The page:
Friday 6 May 2011

Swiss book price-fixing: can it work?

Where old business models prove inadequate on account of new technologies and old IP laws, the usual answer these days is to call for new business models (whatever, and however effective they may or may not be).  There is however another solution, though admittedly one which may be of limited and diminishing applicability, depending on the technology -- state control of the market.

In March of this year the Swiss Parliament adopted new legislation to fix book prices. This law, which also applies to online book sales, requires the publisher or importer to set the final retail price of books that it publishes in, or imports into, Switzerland, compelling retailers to resell the books at the fixed price.

Following the passage of this law the Swiss Competition Commission decided to suspend its investigation of whether distributors and marketers of French-language books in Switzerland held a dominant position and, if so, whether they had set their prices at an excessively high level (Secretariat of the Competition Commission opened a preliminary investigation in 2007 into the French-language book market in Switzerland to see whether the retail price differences observed between books sold in Switzerland and those sold in France (between 25% and 35% at that time) were caused by anticompetitive activity).

On March 13 2008 the commission decided to open an investigation into distributors of French-language books operating in Switzerland. Distributors obtain exclusive rights to publishers' books and therefore any given book can be purchased only from its respective distributor or marketer in Switzerland. In view of this exclusivity, the commission considered that there were indications that the distributors of French-language books might hold, on an individual basis, a dominant position on the Swiss market, and that the level of prices charged for distribution services might be regarded as abusive pursuant to Article 7(2) of the cartel act. Subsequently, the commission widened its investigation to include Swiss recommended public prices set by distributors, in order to examine whether such practices (as well as the juxtaposition of vertical agreements between distributors and booksellers) could be regarded as illegal within the meaning of Article 5 of the cartel act.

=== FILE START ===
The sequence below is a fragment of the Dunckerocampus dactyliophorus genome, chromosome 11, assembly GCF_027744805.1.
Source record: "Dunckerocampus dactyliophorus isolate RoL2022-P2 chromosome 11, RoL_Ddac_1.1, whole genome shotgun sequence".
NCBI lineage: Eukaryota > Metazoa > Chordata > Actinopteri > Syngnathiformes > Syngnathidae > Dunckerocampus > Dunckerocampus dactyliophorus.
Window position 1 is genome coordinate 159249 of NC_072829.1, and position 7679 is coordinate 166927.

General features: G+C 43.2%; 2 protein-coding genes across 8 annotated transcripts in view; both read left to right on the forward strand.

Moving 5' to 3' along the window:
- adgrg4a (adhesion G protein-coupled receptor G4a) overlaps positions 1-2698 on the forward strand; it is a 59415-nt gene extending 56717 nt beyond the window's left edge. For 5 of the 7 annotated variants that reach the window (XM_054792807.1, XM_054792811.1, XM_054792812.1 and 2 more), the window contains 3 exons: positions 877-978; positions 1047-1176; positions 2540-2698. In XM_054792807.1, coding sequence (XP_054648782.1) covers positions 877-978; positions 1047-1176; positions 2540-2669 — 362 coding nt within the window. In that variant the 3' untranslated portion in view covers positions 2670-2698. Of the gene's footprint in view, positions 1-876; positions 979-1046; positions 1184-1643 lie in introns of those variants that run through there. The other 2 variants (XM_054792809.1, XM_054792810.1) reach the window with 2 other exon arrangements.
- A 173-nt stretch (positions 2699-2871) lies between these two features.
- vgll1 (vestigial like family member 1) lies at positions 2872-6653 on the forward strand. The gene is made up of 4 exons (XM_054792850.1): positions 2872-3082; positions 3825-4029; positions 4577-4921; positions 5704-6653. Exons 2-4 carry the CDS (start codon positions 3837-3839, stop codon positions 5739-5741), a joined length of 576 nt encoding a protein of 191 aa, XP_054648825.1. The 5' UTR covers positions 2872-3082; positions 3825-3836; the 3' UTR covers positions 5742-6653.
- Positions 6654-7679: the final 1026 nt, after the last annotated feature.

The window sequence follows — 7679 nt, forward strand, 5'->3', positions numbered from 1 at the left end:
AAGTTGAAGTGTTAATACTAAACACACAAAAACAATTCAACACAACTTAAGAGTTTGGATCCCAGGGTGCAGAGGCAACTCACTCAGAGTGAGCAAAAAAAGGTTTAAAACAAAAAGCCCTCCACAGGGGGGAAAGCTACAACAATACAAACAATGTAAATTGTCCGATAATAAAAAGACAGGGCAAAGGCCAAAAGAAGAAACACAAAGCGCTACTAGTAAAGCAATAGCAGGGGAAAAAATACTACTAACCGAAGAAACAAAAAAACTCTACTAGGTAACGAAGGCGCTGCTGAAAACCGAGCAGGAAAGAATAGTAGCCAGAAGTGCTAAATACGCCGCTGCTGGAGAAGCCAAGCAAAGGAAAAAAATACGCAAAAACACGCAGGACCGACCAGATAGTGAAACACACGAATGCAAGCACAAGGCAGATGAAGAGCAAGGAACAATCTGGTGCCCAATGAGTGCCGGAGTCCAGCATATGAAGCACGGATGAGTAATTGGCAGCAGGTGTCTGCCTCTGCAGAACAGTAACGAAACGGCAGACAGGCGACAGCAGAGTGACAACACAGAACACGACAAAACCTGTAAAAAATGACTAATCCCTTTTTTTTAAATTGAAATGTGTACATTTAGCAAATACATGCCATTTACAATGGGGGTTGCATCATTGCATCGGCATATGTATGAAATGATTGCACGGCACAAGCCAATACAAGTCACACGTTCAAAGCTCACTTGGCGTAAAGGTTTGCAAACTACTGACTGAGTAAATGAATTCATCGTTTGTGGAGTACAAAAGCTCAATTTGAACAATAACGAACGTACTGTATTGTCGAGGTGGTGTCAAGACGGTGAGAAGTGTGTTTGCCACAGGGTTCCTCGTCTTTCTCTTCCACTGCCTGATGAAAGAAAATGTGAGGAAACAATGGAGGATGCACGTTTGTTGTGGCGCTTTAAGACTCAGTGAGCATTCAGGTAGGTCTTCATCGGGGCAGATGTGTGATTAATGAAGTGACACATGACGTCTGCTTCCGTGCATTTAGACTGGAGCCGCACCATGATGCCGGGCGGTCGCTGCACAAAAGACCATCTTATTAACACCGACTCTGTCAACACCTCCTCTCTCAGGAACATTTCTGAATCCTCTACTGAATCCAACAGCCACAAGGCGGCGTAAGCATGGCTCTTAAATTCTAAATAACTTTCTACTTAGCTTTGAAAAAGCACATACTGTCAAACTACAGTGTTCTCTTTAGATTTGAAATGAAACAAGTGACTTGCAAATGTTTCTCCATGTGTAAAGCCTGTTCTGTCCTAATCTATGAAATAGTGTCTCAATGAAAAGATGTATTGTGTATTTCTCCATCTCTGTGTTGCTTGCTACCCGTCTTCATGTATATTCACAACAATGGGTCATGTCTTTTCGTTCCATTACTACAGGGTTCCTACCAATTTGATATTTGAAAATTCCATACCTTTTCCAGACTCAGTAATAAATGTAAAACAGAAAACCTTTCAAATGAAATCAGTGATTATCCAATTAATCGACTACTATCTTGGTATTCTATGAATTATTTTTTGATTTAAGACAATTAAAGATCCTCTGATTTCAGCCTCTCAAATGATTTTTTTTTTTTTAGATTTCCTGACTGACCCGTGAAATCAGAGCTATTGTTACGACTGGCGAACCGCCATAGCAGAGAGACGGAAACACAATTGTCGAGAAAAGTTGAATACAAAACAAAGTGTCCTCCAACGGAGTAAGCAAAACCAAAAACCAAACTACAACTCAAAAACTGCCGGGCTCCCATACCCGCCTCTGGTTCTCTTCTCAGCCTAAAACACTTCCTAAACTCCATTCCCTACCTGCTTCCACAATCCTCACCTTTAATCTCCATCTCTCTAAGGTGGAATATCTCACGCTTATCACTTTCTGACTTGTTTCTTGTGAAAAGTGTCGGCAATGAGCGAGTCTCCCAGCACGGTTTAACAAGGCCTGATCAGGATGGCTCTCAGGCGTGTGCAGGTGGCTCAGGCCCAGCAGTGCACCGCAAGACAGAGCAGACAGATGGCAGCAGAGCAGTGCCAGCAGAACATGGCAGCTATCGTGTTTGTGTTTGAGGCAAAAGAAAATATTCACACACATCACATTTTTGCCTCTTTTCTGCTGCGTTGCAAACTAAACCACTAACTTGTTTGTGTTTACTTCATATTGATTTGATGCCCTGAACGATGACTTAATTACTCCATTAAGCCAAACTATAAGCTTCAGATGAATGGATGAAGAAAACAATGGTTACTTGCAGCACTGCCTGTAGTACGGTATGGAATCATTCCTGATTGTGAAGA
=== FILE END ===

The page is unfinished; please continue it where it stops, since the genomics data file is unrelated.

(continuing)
The purpose of the new law is to promote the variety and quality of books, which are considered as cultural assets. Accordingly the publisher or importer has the right to determine the final retail price of the books that it publishes or imports. While booksellers are compelled to sell books at the final retail price they can still offer a general discount of up to 5% on the final retail price, as well as dropping prices for sales to public libraries, bulk sales and sales by book clubs. The law applies to the sale of books on the Internet (but not to digital books).

It will be curious to see how the controlled market for books fares in the era of e-books, downward-spiralling copyright protection and the accelerated closure of traditional book shops. If it works and keeps prices up, I suspect that this will make it more profitable for people to seek to circumvent it.  If it doesn't work and prices fall anyway, it may as well not have been implemented in the first place. Another interesting issue is the impact of this law on current and future contracts struck by authors with their Swiss publishers. But let's wait and see ...

Source: "New legislation introduced to allow publishers to fix book prices" by Silvio Venturi or Pascal Favre (Tavernier Tschanz), International Law Office, 5 May 2011


Japser said...

In the Netherlands, prices are set by distributors as well and retailers have to abide by those prices. They are not even allowed to have short-term promotional prices for books.

Which system is mandated by law and approved by the European Commission. Because this allows publishers to make big money on best sellers and use that win to compansate for losses less well selling books. In this way, the offer of books is kept as varied as possible.

Well, according to publishers and the government, that is.

Fortunately, in Flanders, book prices are not fixed :-)

Unknown said...

Germany has known fixed prices for over 100 years and it is currently the only exception ankered in the "Gesetz gegen Wettbewerbsbeschränkungen" which states that the general prohibition against price fixing does not apply to products from publishing house (para 16). This was put under sevre test when Austria joined the European Union. The Commission investigated - I cannot remember the exact results - and resulted in Austria introducing a law similar to that in Germany instead of the previous contractual arrangements.

Intriguingly the restriction cannot apply to the principle of movement of free trade between EU states. So you can fix the prices sold in Germany (or Austria) but not those sold from Germany or Austria to the other country. There have been some attempts to exploit this - but at the end of the day the costs of distributing the products (books are heavy!) means that any potential savings are small.

Books from the UK or US can be sold without price restriction in Germany.

The prohibition on price restriction might or might not apply to eBooks. The publishers seem to think so and the law could be interpreted in such a manner. However, some legal authors adopt a different view.